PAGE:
**I received a copy of this book from Xpresso Book Tours in exchange for an honest review.**
Link (Shadow of Light Book #1) by Summer Wier
Published: September 29th, 2015 by Reuts Publications
Genres: Young adult, romance, paranormal, science fiction
Trigger Warnings: Violence
Pages: 318 pgs
Synopsis (from Goodreads):
For seventeen-year-old Kira, there’s no better way to celebrate a birthday than being surrounded by friends and huddled beside a campfire deep in the woods. And with a birthday in the peak of summer, that includes late night swims under the stars.
Or at least, it used to.
Kira’s relaxing contemplation of the universe is interrupted when a piece of it falls, colliding with her and starting a chain of events that could unexpectedly lead to the one thing in her life that’s missing—her father.
Tossed into a pieced-together world of carnivals and gypsies, an old-fashioned farmhouse, and the alluring presence of a boy from another planet, Kira discovers she’s been transported to the center of a black hole, and there’s more to the story than science can explain. She’s now linked by starlight to the world inside the darkness. And her star is dying.
If she doesn’t return home before the star’s light disappears and her link breaks, she’ll be trapped forever. But she’s not the only one ensnared, and with time running out, she’ll have to find a way to save a part of her past and a part of her future, or risk losing everything she loves.
Dreamy, fluid, and beautiful, Link pairs the mystery of science fiction with the minor-key melody of a dark fantasy, creating a tale that is as human as it is out of this world.
Since the dawn of space exploration, humanity has been continually asking many questions: is there life out there? What lies in wait for us beyond the edges of our planet? We’ve been making significant strides in recent years with the myriad space probes and satellites soaring through the cosmos, but it still takes nine years for something travelling from Earth to make it to Pluto — the furthest planet in our solar system. Despite all of the advances being made in the past half-century, it’s hard to tell when we’re going to be able to tell if our planet is the only hospitable one in the known universe. Well, unless, that is, we learn how to harness teleportation through black holes using the “shadow of light.” Since we can’t even convince politicians that climate change is real, I doubt we’ll get to that point any time soon.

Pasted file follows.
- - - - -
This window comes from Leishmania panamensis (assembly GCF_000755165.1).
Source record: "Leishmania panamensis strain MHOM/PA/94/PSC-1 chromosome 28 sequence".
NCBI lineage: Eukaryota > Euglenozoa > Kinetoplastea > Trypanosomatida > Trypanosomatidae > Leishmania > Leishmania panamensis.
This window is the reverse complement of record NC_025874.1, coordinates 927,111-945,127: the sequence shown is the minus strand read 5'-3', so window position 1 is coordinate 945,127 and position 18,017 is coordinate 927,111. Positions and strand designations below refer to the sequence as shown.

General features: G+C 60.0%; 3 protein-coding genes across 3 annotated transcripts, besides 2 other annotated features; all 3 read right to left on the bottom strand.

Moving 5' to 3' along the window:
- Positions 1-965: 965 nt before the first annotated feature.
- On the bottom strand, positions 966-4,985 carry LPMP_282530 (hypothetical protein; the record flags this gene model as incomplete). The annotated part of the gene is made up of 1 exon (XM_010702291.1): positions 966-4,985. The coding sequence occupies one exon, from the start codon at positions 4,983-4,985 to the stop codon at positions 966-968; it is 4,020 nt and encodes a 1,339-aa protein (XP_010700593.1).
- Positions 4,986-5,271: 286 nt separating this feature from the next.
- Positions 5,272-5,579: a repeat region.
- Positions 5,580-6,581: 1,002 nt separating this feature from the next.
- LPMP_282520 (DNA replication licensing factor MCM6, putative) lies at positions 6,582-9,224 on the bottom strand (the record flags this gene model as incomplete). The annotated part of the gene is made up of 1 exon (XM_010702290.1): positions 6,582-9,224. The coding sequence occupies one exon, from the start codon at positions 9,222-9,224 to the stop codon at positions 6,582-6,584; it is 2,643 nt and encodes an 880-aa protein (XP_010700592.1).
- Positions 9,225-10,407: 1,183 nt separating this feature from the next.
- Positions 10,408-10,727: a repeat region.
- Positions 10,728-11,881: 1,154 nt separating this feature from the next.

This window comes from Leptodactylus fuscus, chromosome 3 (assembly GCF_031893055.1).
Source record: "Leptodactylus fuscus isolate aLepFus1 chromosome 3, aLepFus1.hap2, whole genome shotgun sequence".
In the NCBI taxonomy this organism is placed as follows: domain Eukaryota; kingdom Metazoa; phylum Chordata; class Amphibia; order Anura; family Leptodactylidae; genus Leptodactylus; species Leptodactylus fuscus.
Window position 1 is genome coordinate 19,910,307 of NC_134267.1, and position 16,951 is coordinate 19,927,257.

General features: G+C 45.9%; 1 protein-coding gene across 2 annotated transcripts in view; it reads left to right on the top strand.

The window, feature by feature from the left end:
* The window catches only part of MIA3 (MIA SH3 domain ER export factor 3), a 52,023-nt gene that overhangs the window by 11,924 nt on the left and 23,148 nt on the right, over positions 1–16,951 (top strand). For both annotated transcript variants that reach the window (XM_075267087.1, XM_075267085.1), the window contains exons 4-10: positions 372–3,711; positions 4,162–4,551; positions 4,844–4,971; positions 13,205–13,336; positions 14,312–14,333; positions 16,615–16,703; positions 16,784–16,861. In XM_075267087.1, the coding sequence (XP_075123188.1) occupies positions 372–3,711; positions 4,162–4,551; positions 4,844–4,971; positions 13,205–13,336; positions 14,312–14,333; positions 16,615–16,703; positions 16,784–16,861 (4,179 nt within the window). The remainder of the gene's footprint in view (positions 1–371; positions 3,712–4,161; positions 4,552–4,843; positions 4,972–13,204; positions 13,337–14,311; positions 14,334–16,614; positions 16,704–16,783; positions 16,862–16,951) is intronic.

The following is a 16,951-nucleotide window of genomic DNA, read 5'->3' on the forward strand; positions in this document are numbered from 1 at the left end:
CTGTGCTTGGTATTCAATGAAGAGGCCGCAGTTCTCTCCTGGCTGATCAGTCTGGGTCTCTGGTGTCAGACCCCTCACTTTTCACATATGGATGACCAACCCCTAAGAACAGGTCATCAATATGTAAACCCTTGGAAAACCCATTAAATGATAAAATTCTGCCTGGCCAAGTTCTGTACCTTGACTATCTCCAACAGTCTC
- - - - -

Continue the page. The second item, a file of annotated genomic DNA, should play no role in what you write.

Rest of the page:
But it’s that exact “impossible” scenario in which seventeen-year-old Kira finds herself after a star crash lands in her local lake as she’s taking a dip. After the impact, she wakes up in a world similar to her own, but instead of being surrounded by her friends at her birthday party, she ends up in the care of a mysterious — yet oddly beautiful — stranger. It doesn’t take Kira long to figure out that she’s able to shift between this world and her regular life on her home planet, Thaer. However, she learns that the only reason why she’s able to transport between the two is because of the rapidly-fading link created as a bridge once the star literally crashed her birthday party. Once the link is gone for good, she’s stuck in whichever dimension she’s in for the rest of her life. However, the mystery of her father’s disappearance many years ago still hangs in the back of her head; could it have something to do with the Shadow of Light she’s hearing about? What if the Shadow could be harnessed for evil?